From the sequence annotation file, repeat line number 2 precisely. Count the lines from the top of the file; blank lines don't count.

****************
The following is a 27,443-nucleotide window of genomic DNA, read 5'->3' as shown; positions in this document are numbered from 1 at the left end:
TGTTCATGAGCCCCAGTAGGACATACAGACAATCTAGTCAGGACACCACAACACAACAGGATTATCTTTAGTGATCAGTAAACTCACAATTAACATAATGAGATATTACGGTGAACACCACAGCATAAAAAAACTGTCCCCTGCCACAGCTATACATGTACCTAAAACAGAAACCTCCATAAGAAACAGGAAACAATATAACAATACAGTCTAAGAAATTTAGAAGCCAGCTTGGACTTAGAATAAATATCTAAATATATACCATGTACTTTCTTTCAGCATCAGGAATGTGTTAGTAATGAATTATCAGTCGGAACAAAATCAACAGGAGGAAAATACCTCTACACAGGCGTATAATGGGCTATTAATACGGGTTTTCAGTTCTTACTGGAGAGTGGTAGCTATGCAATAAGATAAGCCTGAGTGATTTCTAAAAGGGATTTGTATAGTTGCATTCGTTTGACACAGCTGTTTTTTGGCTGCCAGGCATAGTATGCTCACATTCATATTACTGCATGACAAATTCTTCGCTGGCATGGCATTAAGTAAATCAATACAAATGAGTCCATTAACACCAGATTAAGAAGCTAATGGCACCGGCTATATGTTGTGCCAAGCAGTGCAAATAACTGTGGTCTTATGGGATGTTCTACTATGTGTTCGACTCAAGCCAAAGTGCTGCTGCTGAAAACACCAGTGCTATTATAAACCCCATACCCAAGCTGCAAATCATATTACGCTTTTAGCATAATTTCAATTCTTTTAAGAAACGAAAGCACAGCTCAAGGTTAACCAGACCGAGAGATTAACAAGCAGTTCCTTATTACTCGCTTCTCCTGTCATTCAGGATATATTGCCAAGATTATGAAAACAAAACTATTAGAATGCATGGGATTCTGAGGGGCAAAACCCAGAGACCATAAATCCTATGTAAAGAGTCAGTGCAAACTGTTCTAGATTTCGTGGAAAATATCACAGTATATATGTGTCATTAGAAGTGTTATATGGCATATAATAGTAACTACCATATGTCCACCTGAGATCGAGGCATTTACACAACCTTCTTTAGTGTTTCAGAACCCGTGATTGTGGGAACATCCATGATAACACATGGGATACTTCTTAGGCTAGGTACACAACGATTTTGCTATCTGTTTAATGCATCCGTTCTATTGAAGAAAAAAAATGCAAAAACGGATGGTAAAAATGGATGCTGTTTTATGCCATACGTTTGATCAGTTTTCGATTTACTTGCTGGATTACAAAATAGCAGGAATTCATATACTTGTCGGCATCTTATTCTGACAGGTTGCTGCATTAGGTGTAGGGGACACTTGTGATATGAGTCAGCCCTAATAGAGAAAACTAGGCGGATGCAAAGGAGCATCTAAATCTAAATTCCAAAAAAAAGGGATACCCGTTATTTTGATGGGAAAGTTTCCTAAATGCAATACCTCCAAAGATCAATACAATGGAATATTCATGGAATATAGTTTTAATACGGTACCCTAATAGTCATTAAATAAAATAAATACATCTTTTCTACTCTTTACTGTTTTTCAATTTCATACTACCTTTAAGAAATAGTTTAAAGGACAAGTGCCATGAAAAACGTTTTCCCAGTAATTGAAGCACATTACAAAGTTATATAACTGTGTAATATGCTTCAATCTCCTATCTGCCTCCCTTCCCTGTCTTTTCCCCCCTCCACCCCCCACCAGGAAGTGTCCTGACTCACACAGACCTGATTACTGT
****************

TGTTCATGAGCCCCAGTAGGACATACAGACAATCTAGTCAGGACACCACAACACAACAGGATTATCTTTAGTGATCAGTAAACTCACAATTAACATAATGAGATATTACGGTGAACACCACAGCATAAAAAAACTGTCCCCTGCCACAGCTATACATGTACCTAAAACAGAAACCTCCATAAGAAACAGGAAACAATATAACAATACAGTCTAAGAAATTTAGAAGCCAGCTTGGACTTAGAATAAATATCTAAATATATACCATGTACTTTCTTTCAGCATCAGGAATGTGTTAGTAATGAATTATCAGTCGGAACAAAATCAACAGGAGGAAAATACCTCTACACAGGCGTATAATGGGCTATTAATACGGGTTTTCAGTTCTTACTGGAGAGTGGTAGCTATGCAATAAGATAAGCCTGAGTGATTTCTAAAAGGGATTTGTATAGTTGCATTCGTTTGACACAGCTGTTTTTTGGCTGCCAGGCATAGTATGCTCACATTCATATTACTGCATGACAAATTCTTCGCTGGCATGGCATTAAGTAAATCAATACAAATGAGTCCATTAACACCAGATTAAGAAGCTAATGGCACCGGCTATATGTTGTGCCAAGCAGTGCAAATAACTGTGGTCTTATGGGATGTTCTACTATGTGTTCGACTCAAGCCAAAGTGCTGCTGCTGAAAACACCAGTGCTATTATAAACCCCATACCCAAGCTGCAAATCATATTACGCTTTTAGCATAATTTCAATTCTTTTAAGAAACGAAAGCACAGCTCAAGGTTAACCAGACCGAGAGATTAACAAGCAGTTCCTTATTACTCGCTTCTCCTGTCATTCAGGATATATTGCCAAGATTATGAAAACAAAACTATTAGAATGCATGGGATTCTGAGGGGCAAAACCCAGAGACCATAAATCCTATGTAAAGAGTCAGTGCAAACTGTTCTAGATTTCGTGGAAAATATCACAGTATATATGTGTCATTAGAAGTGTTATATGGCATATAATAGTAACTACCATATGTCCACCTGAGATCGAGGCATTTACACAACCTTCTTTAGTGTTTCAGAACCCGTGATTGTGGGAACATCCATGATAACACATGGGATACTTCTTAGGCTAGGTACACAACGATTTTGCTATCTGTTTAATGCATCCGTTCTATTGAAGAAAAAAAATGCAAAAACGGATGGTAAAAATGGATGCTGTTTTATGCCATACGTTTGATCAGTTTTCGATTTACTTGCTGGATTACAAAATAGCAGGAATTCATATACTTGTCGGCATCTTATTCTGACAGGTTGCTGCATTAGGTGTAGGGGACACTTGTGATATGAGTCAGCCCTAATAGAGAAAACTAGGCGGATGCAAAGGAGCATCTAAATCTAAATTCCAAAAAAAAGGGATACCCGTTATTTTGATGGGAAAGTTTCCTAAATGCAATACCTCCAAAGATCAATACAATGGAATATTCATGGAATATAGTTTTAATACGGTACCCTAATAGTCATTAAATAAAATAAATACATCTTTTCTACTCTTTACTGTTTTTCAATTTCATACTACCTTTAAGAAATAGTTTAAAGGACAAGTGCCATGAAAAACGTTTTCCCAGTAATTGAAGCACATTACAAAGTTATATAACTGTGTAATATGCTTCAATCTCCTATCTGCCTCCCTTCCCTGTCTTTTCCCCCCTCCACCCCCCACCAGGAAGTGTCCTGACTCACACAGACCTGATTACTGT